“The Environmental Protection Agency shall terminate on December 31, 2018”.

If this seems like a stunt, that is because Gaetz is unlikely to actually achieve his stated aim. Drafting such a short bill without any co-sponsors – and leaving it to a novice Congressman to present – is hardly the best strategy to ensure a bill will pass. 

Still, Republicans' distrust for environmental protections is well-known - long-running cartoon show The Simpsons even did a send up of the Epa where the agency had its own private army. So what else makes H.R. 861 implausible?

Well, the 10-word-long statement neglects to address the fact that many federal environmental laws assume the existence of or defer to the Epa. In the event that the Epa was abolished, all of these laws – from the 1946 Atomic Energy Act to the 2016 Frank R. Lautenberg Chemical Safety for the 21st Century Act – would need to be amended. Preferably, a way of doing this would be included in the bill itself.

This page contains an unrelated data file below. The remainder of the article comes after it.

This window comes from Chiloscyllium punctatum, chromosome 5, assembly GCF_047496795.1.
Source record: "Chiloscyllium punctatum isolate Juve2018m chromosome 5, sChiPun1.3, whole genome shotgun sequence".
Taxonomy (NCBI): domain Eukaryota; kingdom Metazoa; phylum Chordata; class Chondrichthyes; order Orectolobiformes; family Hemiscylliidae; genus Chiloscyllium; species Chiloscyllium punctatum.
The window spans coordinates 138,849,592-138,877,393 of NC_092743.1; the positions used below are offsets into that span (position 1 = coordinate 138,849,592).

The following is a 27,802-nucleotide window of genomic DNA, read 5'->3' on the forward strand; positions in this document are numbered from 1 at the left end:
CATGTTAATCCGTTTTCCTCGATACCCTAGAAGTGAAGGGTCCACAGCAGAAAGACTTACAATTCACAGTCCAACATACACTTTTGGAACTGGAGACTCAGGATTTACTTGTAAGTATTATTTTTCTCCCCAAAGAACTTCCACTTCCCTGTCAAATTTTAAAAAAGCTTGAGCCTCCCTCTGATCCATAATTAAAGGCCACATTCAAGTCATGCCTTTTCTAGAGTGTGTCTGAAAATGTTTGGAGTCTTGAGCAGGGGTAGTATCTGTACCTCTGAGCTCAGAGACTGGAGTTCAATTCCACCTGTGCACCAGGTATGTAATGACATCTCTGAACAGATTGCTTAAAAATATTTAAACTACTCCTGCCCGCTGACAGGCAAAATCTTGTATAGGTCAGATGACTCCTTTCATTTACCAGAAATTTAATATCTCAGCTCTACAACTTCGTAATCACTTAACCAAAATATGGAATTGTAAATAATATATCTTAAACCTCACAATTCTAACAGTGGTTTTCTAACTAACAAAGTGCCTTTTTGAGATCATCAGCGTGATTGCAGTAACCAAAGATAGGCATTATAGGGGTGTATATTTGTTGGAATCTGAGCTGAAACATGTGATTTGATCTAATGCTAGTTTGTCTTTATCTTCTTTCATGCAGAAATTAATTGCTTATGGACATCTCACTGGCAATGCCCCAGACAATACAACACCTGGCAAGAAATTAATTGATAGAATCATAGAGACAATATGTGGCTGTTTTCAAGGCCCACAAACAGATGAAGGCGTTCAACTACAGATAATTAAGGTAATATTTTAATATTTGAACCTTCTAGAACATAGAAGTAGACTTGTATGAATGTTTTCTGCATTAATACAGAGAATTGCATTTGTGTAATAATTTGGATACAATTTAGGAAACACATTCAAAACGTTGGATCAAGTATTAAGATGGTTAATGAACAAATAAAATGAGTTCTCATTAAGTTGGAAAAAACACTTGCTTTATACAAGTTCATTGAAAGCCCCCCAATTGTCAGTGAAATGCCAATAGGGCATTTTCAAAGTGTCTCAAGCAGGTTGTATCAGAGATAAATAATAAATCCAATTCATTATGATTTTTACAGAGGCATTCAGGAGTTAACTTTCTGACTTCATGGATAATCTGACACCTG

Additionally, for the bill to be accepted in the Senate there would have to be eight Democratic senators who agreed with its premise. This is an awkward demand when not even all Republicans back Trump. The man Trum appointed to the helm of the Epa, Scott Pruitt, is particularly divisive because of his long opposition to the agency. Republican Senator Susan Collins of Maine said that she was hostile to the appointment of a man who was “so manifestly opposed to the mission of the agency” that he had sued the Epa 14 times. Polls from 2016 and 2017 suggests that most Americans would be also be opposed to the agency’s termination.